From Sean Penn and the Oscars to Keith Olbermann and Bill O’Reilly at their cable TV perches, and with a dash of national security issues for good measure, we’re “all atwitter” – literally.
Twitter – the 140-character social media phenom – is used by just 23% of adult Americans who are online, according to a 2014 Pew Research Center report. For teens, surveys say it’s about one-quarter of online regulars, and rising quickly.
But wherever the numbers fall, Twitter has become a free speech and free press touchstone. The once scorned-as-mere-gossip “Twittersphere” often sets the agenda for national chatter, serious discourse, press accountability and the occasional verbal-call-to-arms that once was the province of daily newspapers and, later, network television.
Most recently, ESPN’s oft-controversial commentator Keith Olbermann lost his TV chair for the rest of the week after a series of rants with and about Penn State students and the value of their education – tweets that wandered off into seeming criticism of student fundraising efforts that raised more than $13 million for pediatric cancer research.
Olbermann ultimately posted: “I apologize for the PSU tweets. I was stupid and childish and way less mature than the students there who did such a great fundraising job.” ESPN management wasted no time in reacting, saying management was “aware of the exchange Keith Olbermann had on Twitter last night regarding Penn State. It was completely inappropriate. … ESPN and Keith have agreed that he will not host his show for the remainder of this week.”
Fox provocateur-extraordinaire Bill O’Reilly used Twitter in a decidedly non-apologetic manner. On the offensive after an article in Mother Jones magazine attacked his claims to have reported from a “war zone” during the 1982 Falklands War, on Feb. 20 @oreillyfactor had this tweet: “Bill has decided to release Friday’s Talking Points Memo EARLY in order to address the Internet guttersnipes.” Two days later: “Bill calls in to Media Buzz with Howard Kurtz to address the left’s latest smear campaign against him.”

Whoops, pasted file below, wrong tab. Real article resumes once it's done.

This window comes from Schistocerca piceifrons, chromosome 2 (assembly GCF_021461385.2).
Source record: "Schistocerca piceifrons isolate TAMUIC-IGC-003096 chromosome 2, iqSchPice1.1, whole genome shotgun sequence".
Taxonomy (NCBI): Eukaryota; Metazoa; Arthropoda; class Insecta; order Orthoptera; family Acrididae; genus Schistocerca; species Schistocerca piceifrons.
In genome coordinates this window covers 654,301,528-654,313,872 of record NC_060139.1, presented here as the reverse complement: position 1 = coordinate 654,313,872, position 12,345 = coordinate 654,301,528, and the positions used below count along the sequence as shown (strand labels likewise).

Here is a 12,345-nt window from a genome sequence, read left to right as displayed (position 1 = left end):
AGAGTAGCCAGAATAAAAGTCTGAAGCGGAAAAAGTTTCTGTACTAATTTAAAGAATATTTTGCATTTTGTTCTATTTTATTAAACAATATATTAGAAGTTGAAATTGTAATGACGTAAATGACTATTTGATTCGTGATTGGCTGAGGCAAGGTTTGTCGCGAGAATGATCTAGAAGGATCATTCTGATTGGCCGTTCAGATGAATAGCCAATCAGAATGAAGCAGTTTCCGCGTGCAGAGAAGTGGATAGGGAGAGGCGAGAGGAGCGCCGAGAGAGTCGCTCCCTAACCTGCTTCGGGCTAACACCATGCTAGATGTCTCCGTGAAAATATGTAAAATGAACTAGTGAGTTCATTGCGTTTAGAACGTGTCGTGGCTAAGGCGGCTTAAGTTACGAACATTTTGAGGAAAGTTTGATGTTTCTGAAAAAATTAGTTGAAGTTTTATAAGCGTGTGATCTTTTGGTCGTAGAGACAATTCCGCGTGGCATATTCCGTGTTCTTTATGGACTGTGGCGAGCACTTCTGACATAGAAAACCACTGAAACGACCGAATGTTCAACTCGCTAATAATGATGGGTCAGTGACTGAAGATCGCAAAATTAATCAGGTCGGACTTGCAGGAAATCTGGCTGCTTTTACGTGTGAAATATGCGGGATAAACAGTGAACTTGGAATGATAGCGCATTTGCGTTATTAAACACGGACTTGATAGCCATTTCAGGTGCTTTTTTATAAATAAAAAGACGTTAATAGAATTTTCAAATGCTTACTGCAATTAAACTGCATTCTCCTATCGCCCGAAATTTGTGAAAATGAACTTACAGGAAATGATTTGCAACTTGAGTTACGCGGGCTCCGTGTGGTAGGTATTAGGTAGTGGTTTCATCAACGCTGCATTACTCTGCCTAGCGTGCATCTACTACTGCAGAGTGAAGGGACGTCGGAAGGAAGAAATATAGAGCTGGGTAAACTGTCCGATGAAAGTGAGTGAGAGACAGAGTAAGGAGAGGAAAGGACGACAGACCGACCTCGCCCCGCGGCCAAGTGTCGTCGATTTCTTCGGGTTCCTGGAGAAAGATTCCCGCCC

One of the most creative – and nonpartisan – Twitter comments on the controversy came from @lybr3: “I think they should have replaced O’Reilly about 10-12 years ago when he turned into angry grandpa. Mother Jones is a joke though.”
Actor Sean Penn caused one of the larger Twitter-spasms late Sunday when at the end of a long Academy Awards program, in announcing Best Picture winner Alejandro González Iñárritu, Penn said, “Who gave this son-of-a-bitch a green card?” Penn and others insisted it was dark humor between friends, and a self-deprecating joke aimed at fellow U.S. directors.
Backstage and later online, Iñárritu said he found the remark “… hilarious. Sean and I have that kind of brutal relationship.” But on Twitter, critics said the comment was offensive to immigrants regardless, and many chose to attack Penn by tweets referencing accounts of domestic abuse and violence in public from the actor’s past.
In fact, recent 87th Academy Awards show prompted a larger Twitter campaign – one aimed at the overall lack of diversity in the competition. In January, when nominations were announced, social media guru April Reign created the #OscarsSoWhite hashtag, which quickly gained a sizeable following. Reign moderated a live-tweet session during the Feb. 22 telecast, asking Twitter followers to “do anything” other than watch the Oscar show.
For those who did watch, there was another “Twitter” moment. “Citizenfour,” a film about NSA whistleblower Edward Snowden, took the “Best Documentary” award. Host Neil Patrick Harris remarked that “… Snowden could not be here tonight for some ‘treason’.” The pun drew tweets from many who consider the still-on-the-run Snowden to be a national hero for leaking secrets about government surveillance programs. One Twitter post said Harris “is now dead to me.” But @EricBoehm87 posted: “I laughed at the ‘treason’ joke. Snowden’s no traitor, but that was funny. And NPH also made fun of Meryl Streep. Nothing off limits.”
All of this is worth noting because of what we might call the “atmospherics” around the First Amendment’s protection of freedom of speech. None of the tweets noted – even those regarding Snowden – were likely to bring down government’s heavy hand of censorship. But such exchanges by thousands on a myriad of topics is a new kind of national dialogue, where uncomfortable issues are held up for comment, where public figures are held accountable and where millions can talk to each other in what are online Town Hall meetings.
A new kind of “marketplace of ideas” to be sure. But a valuable one. Even at a sentence or two at a time.